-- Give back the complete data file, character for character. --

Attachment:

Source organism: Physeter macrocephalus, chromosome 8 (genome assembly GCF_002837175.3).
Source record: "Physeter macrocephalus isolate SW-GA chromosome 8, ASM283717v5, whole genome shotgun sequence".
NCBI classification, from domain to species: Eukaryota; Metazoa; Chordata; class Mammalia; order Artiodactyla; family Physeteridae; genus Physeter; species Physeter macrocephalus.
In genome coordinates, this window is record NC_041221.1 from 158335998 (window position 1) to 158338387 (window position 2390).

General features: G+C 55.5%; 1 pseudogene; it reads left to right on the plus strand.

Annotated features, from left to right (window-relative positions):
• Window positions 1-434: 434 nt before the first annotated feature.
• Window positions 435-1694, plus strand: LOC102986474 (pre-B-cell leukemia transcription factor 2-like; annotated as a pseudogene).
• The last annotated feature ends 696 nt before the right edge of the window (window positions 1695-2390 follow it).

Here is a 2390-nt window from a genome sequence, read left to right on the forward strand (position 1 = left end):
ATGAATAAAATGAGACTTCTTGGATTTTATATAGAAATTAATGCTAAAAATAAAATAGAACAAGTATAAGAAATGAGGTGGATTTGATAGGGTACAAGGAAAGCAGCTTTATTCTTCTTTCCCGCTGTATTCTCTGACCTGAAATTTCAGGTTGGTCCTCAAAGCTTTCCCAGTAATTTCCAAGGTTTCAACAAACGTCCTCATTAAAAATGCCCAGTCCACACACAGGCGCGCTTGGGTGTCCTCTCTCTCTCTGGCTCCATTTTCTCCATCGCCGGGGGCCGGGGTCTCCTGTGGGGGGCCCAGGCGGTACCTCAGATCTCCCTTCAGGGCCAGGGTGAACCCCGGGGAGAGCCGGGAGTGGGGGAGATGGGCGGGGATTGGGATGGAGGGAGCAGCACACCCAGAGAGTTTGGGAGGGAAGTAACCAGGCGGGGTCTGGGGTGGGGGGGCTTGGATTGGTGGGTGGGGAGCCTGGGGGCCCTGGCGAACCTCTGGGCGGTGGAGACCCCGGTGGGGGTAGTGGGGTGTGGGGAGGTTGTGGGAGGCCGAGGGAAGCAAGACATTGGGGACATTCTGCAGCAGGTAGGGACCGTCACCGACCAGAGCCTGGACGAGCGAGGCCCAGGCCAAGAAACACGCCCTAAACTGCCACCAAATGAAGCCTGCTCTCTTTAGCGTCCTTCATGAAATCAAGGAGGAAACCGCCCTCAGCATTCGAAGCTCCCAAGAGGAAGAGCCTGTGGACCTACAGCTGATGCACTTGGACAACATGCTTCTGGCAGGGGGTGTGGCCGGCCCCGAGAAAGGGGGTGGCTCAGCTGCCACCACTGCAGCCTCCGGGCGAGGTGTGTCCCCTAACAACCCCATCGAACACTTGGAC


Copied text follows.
Source organism: Physeter macrocephalus, chromosome 8 (genome assembly GCF_002837175.3).
Source record: "Physeter macrocephalus isolate SW-GA chromosome 8, ASM283717v5, whole genome shotgun sequence".
NCBI classification, from domain to species: Eukaryota; Metazoa; Chordata; class Mammalia; order Artiodactyla; family Physeteridae; genus Physeter; species Physeter macrocephalus.
In genome coordinates, this window is record NC_041221.1 from 158335998 (window position 1) to 158338387 (window position 2390).

General features: G+C 55.5%; 1 pseudogene; it reads left to right on the plus strand.

Annotated features, from left to right (window-relative positions):
• Window positions 1-434: 434 nt before the first annotated feature.
• Window positions 435-1694, plus strand: LOC102986474 (pre-B-cell leukemia transcription factor 2-like; annotated as a pseudogene).
• The last annotated feature ends 696 nt before the right edge of the window (window positions 1695-2390 follow it).

Here is a 2390-nt window from a genome sequence, read left to right on the forward strand (position 1 = left end):
ATGAATAAAATGAGACTTCTTGGATTTTATATAGAAATTAATGCTAAAAATAAAATAGAACAAGTATAAGAAATGAGGTGGATTTGATAGGGTACAAGGAAAGCAGCTTTATTCTTCTTTCCCGCTGTATTCTCTGACCTGAAATTTCAGGTTGGTCCTCAAAGCTTTCCCAGTAATTTCCAAGGTTTCAACAAACGTCCTCATTAAAAATGCCCAGTCCACACACAGGCGCGCTTGGGTGTCCTCTCTCTCTCTGGCTCCATTTTCTCCATCGCCGGGGGCCGGGGTCTCCTGTGGGGGGCCCAGGCGGTACCTCAGATCTCCCTTCAGGGCCAGGGTGAACCCCGGGGAGAGCCGGGAGTGGGGGAGATGGGCGGGGATTGGGATGGAGGGAGCAGCACACCCAGAGAGTTTGGGAGGGAAGTAACCAGGCGGGGTCTGGGGTGGGGGGGCTTGGATTGGTGGGTGGGGAGCCTGGGGGCCCTGGCGAACCTCTGGGCGGTGGAGACCCCGGTGGGGGTAGTGGGGTGTGGGGAGGTTGTGGGAGGCCGAGGGAAGCAAGACATTGGGGACATTCTGCAGCAGGTAGGGACCGTCACCGACCAGAGCCTGGACGAGCGAGGCCCAGGCCAAGAAACACGCCCTAAACTGCCACCAAATGAAGCCTGCTCTCTTTAGCGTCCTTCATGAAATCAAGGAGGAAACCGCCCTCAGCATTCGAAGCTCCCAAGAGGAAGAGCCTGTGGACCTACAGCTGATGCACTTGGACAACATGCTTCTGGCAGGGGGTGTGGCCGGCCCCGAGAAAGGGGGTGGCTCAGCTGCCACCACTGCAGCCTCCGGGCGAGGTGTGTCCCCTAACAACCCCATCGAACACTTGGAC